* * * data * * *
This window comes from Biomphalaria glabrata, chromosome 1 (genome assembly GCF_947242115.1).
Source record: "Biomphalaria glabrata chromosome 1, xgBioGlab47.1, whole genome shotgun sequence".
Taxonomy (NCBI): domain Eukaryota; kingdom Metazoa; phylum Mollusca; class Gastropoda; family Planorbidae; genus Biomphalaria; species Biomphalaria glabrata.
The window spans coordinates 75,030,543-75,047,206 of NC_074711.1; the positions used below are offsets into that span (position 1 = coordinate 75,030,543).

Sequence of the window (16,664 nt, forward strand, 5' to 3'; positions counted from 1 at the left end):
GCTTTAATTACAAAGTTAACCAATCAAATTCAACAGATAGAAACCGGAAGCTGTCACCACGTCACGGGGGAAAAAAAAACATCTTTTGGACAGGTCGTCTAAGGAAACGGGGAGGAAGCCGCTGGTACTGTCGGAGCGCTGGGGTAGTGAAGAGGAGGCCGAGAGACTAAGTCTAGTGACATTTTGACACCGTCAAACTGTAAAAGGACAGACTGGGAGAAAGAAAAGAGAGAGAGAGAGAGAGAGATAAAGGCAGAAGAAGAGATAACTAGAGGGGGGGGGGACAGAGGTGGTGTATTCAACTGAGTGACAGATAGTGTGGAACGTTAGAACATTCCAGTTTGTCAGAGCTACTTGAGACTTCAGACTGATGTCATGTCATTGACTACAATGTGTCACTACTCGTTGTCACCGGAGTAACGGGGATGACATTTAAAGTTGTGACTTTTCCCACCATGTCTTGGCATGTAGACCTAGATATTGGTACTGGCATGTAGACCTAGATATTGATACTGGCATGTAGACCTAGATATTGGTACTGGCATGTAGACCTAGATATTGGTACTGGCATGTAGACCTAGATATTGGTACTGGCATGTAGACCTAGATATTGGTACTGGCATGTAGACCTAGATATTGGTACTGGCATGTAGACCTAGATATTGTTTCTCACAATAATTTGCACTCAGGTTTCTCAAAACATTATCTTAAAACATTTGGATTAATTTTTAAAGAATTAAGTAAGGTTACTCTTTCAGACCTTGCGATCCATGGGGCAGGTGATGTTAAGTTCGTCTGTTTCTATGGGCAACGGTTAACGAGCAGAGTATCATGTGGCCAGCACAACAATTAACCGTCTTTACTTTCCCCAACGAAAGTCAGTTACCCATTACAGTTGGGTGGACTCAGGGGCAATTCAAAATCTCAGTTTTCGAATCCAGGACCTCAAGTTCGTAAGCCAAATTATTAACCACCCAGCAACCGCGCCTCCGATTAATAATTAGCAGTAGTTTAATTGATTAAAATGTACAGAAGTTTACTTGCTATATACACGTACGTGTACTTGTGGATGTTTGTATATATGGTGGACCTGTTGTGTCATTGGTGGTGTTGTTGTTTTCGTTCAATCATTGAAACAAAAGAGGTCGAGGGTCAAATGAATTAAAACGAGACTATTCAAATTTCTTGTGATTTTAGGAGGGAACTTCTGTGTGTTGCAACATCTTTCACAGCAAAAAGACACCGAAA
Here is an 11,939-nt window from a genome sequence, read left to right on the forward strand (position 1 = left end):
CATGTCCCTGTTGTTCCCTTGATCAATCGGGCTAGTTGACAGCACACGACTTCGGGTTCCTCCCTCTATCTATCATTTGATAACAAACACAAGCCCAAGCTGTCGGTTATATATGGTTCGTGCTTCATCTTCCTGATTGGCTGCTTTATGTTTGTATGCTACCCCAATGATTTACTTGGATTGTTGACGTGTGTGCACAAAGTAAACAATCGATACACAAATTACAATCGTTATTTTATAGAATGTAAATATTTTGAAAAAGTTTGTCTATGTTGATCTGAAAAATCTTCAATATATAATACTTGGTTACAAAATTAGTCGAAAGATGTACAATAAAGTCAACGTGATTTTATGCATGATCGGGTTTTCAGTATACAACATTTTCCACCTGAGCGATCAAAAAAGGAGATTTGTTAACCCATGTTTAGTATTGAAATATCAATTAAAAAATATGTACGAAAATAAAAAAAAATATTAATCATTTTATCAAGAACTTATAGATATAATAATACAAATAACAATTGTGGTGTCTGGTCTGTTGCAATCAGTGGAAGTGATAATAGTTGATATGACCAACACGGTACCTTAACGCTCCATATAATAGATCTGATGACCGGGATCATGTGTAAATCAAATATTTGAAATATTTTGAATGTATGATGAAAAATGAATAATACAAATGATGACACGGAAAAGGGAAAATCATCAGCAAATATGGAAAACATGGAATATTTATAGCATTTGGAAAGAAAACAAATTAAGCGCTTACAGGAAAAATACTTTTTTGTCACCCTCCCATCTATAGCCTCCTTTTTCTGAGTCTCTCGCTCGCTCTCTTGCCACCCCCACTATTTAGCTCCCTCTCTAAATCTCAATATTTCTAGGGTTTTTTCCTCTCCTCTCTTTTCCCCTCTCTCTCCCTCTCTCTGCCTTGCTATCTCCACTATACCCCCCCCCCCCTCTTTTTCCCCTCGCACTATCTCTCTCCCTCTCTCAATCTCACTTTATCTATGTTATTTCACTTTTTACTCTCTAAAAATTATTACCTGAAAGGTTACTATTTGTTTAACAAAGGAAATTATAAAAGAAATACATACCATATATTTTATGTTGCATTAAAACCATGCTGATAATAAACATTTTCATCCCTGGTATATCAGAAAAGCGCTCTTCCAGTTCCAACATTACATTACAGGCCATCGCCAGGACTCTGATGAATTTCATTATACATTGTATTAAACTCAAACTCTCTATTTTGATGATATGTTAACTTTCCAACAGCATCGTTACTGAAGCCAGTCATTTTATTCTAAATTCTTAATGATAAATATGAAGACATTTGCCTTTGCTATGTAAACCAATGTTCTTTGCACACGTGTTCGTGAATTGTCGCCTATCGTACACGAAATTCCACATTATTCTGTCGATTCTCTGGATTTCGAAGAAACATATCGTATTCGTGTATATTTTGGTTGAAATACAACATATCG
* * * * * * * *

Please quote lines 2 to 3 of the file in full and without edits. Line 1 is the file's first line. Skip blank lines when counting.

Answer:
Source record: "Biomphalaria glabrata chromosome 1, xgBioGlab47.1, whole genome shotgun sequence".
Taxonomy (NCBI): domain Eukaryota; kingdom Metazoa; phylum Mollusca; class Gastropoda; family Planorbidae; genus Biomphalaria; species Biomphalaria glabrata.